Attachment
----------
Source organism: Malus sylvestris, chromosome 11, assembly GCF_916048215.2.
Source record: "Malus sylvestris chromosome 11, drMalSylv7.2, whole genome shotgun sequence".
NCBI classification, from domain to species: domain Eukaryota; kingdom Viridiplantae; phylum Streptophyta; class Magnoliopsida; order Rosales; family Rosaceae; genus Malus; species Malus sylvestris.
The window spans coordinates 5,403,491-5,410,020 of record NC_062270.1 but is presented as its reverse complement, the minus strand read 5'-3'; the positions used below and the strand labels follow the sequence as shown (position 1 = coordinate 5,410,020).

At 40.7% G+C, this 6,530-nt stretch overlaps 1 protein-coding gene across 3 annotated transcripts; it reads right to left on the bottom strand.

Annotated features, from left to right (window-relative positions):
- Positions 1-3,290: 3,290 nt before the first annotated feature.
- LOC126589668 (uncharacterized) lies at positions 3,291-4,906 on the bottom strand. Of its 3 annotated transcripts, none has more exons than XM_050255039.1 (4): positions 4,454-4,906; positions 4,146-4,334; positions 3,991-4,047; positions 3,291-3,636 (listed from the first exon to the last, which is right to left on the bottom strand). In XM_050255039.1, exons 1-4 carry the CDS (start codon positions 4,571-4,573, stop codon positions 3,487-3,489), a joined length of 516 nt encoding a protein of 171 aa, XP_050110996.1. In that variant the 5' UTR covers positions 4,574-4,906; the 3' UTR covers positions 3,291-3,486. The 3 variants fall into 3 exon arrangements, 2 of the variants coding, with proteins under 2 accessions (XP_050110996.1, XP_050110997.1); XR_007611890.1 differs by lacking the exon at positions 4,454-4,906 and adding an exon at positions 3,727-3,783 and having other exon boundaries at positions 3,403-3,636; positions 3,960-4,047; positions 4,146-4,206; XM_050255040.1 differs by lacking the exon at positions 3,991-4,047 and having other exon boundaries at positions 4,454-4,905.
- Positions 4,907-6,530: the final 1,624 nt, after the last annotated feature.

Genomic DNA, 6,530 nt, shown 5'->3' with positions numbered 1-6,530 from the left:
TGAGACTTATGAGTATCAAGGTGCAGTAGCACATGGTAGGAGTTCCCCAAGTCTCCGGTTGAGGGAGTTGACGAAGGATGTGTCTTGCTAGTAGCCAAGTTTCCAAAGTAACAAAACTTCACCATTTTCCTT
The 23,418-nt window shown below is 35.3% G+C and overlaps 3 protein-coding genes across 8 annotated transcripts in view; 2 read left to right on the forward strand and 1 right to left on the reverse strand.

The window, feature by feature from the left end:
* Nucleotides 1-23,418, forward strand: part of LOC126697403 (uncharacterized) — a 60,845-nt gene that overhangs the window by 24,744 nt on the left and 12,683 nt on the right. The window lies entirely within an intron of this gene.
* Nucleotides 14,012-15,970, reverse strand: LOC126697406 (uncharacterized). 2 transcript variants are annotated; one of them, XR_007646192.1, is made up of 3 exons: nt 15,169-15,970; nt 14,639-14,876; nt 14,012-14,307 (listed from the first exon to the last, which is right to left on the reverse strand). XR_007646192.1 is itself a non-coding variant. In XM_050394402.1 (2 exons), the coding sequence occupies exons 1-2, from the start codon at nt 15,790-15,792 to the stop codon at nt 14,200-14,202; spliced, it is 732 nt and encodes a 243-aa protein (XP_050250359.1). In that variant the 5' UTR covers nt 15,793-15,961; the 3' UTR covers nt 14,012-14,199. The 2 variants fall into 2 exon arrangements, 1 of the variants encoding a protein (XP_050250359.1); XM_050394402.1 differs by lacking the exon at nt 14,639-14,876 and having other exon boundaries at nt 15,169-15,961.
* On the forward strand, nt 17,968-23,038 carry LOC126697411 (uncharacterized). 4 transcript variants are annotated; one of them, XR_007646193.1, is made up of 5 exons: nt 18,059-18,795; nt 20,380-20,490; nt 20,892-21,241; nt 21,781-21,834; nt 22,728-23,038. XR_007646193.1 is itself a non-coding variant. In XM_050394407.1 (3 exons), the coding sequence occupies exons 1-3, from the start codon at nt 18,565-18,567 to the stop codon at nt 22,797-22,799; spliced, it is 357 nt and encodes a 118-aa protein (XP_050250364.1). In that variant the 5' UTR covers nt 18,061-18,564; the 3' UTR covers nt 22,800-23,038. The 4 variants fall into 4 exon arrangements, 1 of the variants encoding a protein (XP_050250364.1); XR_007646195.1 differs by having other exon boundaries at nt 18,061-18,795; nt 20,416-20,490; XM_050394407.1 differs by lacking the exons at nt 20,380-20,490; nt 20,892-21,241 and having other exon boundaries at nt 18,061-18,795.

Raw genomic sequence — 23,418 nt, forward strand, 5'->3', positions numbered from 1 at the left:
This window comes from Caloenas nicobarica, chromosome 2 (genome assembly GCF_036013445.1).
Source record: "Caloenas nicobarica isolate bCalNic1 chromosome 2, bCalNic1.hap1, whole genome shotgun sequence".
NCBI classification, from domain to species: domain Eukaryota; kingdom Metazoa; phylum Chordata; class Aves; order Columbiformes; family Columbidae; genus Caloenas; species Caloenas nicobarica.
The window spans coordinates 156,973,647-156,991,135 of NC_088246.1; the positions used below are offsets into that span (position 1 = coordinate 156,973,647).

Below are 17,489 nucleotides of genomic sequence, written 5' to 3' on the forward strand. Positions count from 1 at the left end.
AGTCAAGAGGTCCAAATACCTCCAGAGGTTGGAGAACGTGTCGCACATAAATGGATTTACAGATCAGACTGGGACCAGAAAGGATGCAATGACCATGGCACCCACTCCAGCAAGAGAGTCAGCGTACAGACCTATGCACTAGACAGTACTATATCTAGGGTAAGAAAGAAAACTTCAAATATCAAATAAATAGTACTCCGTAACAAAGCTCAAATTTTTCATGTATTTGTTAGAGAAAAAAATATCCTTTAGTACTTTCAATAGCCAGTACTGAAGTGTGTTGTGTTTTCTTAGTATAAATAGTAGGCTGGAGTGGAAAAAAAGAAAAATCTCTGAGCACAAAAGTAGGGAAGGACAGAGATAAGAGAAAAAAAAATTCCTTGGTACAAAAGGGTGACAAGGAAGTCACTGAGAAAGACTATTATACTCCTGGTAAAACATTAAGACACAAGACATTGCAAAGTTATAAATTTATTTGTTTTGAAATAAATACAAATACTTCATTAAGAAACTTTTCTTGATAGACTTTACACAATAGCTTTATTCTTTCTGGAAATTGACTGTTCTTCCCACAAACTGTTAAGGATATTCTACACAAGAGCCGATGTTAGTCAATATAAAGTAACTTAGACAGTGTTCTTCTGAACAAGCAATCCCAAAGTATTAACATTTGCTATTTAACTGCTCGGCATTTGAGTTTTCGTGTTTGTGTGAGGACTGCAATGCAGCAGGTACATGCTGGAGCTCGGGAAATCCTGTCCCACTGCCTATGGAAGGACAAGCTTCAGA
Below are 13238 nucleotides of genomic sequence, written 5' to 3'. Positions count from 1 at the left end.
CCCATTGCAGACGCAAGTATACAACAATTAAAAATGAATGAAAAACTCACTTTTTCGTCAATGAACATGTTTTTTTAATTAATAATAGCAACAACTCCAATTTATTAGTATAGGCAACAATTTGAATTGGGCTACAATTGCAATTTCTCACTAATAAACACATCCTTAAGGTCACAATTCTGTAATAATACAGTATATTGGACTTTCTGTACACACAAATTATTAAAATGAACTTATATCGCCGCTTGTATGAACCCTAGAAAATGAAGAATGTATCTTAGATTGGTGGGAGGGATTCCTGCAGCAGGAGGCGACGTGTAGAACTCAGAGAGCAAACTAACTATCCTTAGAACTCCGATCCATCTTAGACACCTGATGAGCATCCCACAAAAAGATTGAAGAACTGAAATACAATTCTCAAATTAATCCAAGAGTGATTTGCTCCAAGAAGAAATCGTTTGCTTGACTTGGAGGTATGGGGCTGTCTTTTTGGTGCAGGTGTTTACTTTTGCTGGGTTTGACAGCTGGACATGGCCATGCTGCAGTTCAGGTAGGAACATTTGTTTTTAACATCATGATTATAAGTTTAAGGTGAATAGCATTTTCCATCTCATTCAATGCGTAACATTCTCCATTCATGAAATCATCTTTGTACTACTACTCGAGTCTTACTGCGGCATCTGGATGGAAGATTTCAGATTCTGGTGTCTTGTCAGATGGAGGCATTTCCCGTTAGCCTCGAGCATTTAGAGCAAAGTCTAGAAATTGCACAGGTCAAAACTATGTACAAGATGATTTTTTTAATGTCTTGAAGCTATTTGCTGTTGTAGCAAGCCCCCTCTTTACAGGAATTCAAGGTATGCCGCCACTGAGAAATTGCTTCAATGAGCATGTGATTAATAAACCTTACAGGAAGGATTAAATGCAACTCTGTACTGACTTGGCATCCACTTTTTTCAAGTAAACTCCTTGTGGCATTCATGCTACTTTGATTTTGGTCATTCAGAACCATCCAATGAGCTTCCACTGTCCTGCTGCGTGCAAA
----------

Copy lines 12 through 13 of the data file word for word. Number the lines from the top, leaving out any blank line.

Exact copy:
The 23,418-nt window shown below is 35.3% G+C and overlaps 3 protein-coding genes across 8 annotated transcripts in view; 2 read left to right on the forward strand and 1 right to left on the reverse strand.

The window, feature by feature from the left end: